What is surprising is that in Montreal, no one had  knowledge of Matthieu’s existence and doesn’t seem to want to know … but he was called to be informed of the death. This kind of story of the son who finds a father he has never known is not new, but the treatment here makes all the difference. It is much in the unsaid and many surprises of the narrative that keeps interest high. Pierre Deladonchamps is remarkable in this film as well as Gabriel Arcand who  adds up emotions through his character giving tenderness and the sensibility of the story.

This is a warm-hearted, audience-friendly movie that looks at family love and personal identity, taking these issues to emotional depths that profoundly touch the viewer. Pierre gets grumpy at the idea that Mathieu wants to meet the family he never knew existed immediately. They also lost their mother only recently, and will be having a traditional Jewish funeral in two days. Mathieu had never had any idea that he was Jewish. And it turns out that his surname Edel was originally Edelstein.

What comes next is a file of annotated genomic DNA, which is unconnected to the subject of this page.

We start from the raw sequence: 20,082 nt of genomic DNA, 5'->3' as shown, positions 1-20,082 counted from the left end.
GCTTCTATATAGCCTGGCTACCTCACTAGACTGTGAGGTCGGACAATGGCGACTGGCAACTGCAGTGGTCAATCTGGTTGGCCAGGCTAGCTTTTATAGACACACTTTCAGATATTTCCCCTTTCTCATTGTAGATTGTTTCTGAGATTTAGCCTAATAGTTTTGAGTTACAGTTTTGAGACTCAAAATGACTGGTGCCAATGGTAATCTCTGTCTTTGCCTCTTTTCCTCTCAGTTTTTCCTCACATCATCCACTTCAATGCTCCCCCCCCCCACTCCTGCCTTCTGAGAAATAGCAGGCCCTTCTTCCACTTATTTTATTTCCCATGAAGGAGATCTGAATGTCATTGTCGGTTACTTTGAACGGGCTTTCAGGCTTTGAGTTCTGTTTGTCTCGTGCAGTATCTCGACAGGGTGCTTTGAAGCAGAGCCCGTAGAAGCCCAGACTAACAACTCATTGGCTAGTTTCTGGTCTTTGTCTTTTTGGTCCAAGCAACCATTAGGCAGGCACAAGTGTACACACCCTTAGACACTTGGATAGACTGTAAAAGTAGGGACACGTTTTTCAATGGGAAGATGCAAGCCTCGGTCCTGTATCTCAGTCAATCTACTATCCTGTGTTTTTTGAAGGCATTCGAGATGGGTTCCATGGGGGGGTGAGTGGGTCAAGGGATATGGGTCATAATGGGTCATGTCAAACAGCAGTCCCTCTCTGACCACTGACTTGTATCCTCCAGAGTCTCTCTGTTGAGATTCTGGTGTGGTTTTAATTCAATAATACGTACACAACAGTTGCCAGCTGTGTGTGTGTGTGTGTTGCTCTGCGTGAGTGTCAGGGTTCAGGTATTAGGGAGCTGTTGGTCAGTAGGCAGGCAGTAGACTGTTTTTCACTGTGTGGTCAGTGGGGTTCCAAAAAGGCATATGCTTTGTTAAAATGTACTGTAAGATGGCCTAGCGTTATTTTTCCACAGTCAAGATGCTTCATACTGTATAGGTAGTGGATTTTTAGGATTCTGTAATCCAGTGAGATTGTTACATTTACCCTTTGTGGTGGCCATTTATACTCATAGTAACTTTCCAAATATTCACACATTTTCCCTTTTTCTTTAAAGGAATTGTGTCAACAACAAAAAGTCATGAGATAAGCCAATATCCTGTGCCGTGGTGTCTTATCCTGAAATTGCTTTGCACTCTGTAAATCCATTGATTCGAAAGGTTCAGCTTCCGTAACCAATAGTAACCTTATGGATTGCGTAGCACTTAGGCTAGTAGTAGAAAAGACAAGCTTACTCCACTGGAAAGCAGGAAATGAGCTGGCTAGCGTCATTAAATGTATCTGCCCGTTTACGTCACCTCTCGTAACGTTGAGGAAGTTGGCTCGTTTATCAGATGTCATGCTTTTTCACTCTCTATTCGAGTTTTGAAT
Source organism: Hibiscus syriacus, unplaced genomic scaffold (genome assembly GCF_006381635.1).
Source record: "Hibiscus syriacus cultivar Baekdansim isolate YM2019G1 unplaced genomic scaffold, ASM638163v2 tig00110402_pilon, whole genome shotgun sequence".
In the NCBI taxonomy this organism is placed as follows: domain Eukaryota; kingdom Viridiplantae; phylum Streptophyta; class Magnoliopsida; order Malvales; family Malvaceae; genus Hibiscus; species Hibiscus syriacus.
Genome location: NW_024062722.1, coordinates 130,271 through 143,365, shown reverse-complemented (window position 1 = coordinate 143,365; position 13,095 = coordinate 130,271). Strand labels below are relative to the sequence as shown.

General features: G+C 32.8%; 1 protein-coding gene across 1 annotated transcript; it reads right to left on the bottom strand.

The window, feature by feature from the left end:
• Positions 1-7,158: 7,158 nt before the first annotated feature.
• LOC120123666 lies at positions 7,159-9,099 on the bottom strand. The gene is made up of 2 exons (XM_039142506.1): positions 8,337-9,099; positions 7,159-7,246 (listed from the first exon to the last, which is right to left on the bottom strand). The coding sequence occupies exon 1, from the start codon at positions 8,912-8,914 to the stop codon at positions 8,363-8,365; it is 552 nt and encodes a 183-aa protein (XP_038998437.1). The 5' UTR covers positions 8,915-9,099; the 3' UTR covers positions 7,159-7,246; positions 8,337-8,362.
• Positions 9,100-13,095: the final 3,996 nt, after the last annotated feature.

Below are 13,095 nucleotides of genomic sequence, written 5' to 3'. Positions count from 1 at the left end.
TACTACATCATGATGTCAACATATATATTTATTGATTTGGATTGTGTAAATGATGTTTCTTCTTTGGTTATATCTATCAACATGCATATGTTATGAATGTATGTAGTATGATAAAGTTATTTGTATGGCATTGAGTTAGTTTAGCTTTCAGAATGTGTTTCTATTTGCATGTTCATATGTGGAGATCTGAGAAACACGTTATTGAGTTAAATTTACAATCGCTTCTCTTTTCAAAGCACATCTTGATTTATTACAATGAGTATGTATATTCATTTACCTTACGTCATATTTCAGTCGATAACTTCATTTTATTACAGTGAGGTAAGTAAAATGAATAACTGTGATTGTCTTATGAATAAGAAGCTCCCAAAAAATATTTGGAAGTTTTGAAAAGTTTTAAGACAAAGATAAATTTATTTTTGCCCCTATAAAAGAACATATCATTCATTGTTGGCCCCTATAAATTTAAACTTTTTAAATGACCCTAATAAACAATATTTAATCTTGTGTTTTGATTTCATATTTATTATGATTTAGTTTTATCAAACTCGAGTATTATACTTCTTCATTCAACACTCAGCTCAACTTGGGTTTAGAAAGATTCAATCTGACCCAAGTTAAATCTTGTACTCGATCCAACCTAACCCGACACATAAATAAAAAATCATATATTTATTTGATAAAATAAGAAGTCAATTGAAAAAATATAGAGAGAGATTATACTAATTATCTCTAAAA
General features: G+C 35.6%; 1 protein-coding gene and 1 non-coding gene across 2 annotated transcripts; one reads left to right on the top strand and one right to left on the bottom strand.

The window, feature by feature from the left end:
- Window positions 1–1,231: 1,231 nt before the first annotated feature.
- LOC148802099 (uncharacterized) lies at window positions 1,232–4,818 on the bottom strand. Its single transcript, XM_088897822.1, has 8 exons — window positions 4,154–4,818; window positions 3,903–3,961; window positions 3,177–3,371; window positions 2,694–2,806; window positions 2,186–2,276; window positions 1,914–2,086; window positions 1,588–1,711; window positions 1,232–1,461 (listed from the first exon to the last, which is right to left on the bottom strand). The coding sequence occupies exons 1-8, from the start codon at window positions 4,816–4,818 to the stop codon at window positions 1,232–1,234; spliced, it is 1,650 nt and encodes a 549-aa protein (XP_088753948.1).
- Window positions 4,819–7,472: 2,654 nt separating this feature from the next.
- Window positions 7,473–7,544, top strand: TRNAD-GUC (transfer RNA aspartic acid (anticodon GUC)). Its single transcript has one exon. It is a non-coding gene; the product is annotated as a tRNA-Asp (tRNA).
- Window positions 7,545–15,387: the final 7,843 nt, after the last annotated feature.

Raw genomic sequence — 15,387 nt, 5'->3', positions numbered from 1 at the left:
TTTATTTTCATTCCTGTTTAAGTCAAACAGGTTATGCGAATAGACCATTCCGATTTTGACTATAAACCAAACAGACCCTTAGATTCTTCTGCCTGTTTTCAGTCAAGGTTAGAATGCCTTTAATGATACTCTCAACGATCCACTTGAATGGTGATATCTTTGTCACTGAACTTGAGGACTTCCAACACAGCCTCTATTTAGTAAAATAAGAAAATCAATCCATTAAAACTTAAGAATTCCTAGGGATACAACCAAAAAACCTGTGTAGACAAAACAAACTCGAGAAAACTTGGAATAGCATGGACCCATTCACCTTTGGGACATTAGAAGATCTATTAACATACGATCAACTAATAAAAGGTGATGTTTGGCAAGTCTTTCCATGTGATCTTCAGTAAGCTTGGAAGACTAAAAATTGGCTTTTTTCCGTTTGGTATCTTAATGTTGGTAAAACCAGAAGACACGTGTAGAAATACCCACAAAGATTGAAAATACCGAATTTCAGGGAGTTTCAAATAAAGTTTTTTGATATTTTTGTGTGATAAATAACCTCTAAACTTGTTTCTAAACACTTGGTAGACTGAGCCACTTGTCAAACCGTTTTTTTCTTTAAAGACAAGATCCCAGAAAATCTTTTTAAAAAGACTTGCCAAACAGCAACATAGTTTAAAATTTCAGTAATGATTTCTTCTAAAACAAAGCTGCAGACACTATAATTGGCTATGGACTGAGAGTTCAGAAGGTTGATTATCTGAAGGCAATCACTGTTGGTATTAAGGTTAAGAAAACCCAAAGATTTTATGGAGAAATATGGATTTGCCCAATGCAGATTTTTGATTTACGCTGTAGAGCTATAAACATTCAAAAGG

Les yeux au ciel
photos: Sébastien Raymond.

The funeral will not be an easy affair to organize. This is because Jean, who as far as Pierre can deduce based on his friend’s two previous cardiac episodes, suffered a heart attack while fishing and fell into the lake, meaning his body has yet to be discovered. In Jewish law there can be burial only if there is something to bury. From the woods and looking for the father’s body, , Lioret takes us on a ride through family relations (including Pierre’s own, with his charming wife, daughter and two granddaughters) that occasionally get ugly, are sometimes endearing, but always relatable

“ELDORADO”— The Difficult Questions


The Difficult Questions

Amos Lassen